Please find below the
Yet another elevated rail proposal. The designs are typically extremely expensive and always greatly underestimated by their proponents.
Very interesting idea, well thought through. Especially applicable for cities which build an entire public transport system (or parts of a system) from scratch. A few thoughts from my side: (1) With the current design, I see issues with system redundancy. As such, I would like to know what happens with the system if a train breaks down on a track somewhere. It's a relevant failure mode and it could severely impact on acceptance. Sure, there are 2 tracks (1 up, 1 down), but how much space does a switch take? How many can you build in? Taken together with low capacity, this might cause an issue. Please comment. (2) Capacity per train is low, so lots of infrastructure is needed for creating sufficient supply density, especially for peak hours. This might result in high system costs (not reflected in the cost per mile) and complexity (different lines etc.) Please discuss. Overall, it is a valuable concept, which offers lots of potential for reducing the carbon footprint of mobility in inner cities. Well thought through. I recommend streamlining the concept though.
Jun 14, 2016
Added a table showing extrapolated costs. Included images detailing the unique features that make the cTrain optimal for minimizing visual impact on the urban landscape while maintaining semblance of mass transit modes in the traditional sense.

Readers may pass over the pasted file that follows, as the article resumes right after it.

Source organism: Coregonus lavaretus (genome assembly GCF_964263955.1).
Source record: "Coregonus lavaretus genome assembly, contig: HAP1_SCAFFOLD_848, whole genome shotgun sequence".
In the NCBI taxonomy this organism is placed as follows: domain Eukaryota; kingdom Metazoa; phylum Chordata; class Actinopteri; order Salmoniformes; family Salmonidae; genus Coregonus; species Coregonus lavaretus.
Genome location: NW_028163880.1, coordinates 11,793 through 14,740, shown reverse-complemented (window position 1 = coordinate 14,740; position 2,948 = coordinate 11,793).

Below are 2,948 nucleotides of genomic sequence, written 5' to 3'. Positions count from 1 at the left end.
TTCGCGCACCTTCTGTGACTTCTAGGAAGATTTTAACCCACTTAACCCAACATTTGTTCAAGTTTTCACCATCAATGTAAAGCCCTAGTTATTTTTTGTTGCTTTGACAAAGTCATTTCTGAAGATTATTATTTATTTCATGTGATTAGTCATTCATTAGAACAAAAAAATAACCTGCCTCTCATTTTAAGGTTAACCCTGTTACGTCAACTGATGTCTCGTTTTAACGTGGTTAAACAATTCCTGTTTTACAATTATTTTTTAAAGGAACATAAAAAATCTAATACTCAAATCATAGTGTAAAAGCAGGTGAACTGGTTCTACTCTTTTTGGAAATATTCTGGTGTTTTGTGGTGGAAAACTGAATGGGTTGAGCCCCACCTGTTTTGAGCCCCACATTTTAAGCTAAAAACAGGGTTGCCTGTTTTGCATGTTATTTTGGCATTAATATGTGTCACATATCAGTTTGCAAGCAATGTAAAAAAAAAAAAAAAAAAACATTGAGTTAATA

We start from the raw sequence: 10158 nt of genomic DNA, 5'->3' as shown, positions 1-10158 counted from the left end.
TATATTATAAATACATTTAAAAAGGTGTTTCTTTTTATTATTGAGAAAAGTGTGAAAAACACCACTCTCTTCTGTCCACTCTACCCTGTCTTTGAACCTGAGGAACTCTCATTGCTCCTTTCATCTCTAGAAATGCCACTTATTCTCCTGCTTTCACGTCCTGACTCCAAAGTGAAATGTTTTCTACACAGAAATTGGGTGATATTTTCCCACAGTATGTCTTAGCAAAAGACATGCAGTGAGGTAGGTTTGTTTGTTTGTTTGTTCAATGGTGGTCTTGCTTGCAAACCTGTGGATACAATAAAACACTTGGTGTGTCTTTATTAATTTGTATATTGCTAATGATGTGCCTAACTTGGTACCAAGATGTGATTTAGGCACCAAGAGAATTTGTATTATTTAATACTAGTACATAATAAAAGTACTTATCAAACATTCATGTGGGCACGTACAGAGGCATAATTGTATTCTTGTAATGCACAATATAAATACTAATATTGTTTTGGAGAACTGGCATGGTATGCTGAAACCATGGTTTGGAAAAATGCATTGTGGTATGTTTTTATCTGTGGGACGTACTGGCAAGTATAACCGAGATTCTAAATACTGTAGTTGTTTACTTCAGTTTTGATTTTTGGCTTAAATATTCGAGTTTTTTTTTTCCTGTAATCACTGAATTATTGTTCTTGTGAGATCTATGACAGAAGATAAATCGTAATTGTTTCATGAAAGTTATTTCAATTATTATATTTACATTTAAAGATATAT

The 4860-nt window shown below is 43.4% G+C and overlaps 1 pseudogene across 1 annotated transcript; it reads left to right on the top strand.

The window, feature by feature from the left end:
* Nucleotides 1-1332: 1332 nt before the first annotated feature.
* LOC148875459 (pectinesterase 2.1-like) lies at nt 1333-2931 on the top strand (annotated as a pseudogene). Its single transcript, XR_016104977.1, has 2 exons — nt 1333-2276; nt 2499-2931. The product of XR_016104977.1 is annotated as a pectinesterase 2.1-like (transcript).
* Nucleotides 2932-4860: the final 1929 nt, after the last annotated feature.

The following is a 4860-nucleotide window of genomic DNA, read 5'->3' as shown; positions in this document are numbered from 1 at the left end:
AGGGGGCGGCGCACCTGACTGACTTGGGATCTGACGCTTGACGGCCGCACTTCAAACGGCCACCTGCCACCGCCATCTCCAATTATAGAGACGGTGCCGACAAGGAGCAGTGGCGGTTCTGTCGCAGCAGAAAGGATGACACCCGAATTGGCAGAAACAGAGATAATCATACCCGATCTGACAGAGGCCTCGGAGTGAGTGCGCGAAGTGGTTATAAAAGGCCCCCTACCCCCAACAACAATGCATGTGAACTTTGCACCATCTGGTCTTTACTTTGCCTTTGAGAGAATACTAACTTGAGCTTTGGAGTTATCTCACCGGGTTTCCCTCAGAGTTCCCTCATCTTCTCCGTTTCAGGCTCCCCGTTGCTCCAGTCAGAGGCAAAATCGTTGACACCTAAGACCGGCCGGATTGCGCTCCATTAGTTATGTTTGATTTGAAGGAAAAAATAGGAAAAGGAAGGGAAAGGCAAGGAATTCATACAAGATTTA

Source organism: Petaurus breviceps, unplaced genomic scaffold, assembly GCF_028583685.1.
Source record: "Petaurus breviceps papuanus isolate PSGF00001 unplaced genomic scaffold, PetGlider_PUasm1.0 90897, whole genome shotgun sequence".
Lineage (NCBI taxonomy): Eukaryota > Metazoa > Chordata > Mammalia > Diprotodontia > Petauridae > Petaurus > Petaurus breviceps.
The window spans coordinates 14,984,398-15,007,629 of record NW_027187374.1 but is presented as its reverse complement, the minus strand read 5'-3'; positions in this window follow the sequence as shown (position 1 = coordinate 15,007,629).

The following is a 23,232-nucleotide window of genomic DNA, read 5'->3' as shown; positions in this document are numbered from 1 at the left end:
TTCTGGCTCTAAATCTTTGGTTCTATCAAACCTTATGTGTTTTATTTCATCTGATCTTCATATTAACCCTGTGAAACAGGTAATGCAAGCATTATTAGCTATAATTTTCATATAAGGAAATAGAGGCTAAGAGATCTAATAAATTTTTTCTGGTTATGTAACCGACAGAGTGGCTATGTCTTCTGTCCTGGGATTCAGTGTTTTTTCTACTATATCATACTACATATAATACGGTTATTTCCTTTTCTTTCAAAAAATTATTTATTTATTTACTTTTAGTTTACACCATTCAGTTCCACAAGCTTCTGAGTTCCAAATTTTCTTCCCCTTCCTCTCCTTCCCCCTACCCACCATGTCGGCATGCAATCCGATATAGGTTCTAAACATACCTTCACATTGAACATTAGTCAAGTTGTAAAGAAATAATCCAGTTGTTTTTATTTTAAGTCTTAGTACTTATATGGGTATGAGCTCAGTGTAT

The required weight for a cTrain per passenger is kept to a minimum as most materials are from light composites; and most of the weight being in the electric motors placed on the axles or the wheels. Regarding emissions reductions we can extrapolate that the energy needed per passenger will be less than the energy used (per passenger) by a golf cart.
The cTrain blue prints, can include standards estimating the required solar and wind power (combined with storage technology) to allow the cTrain to run entirely on renewable energy.
Vertical axis windmills as part of the stations can provide a means to add renewable energy more effectively. The image below includes an example of vertical axis windmill with "flappers" that close to capture wind power and open on the return to avoid resistance). Incorporating such wind mill-towers along the routes of the cTrain will help charge the storage especially during the night when demand is low.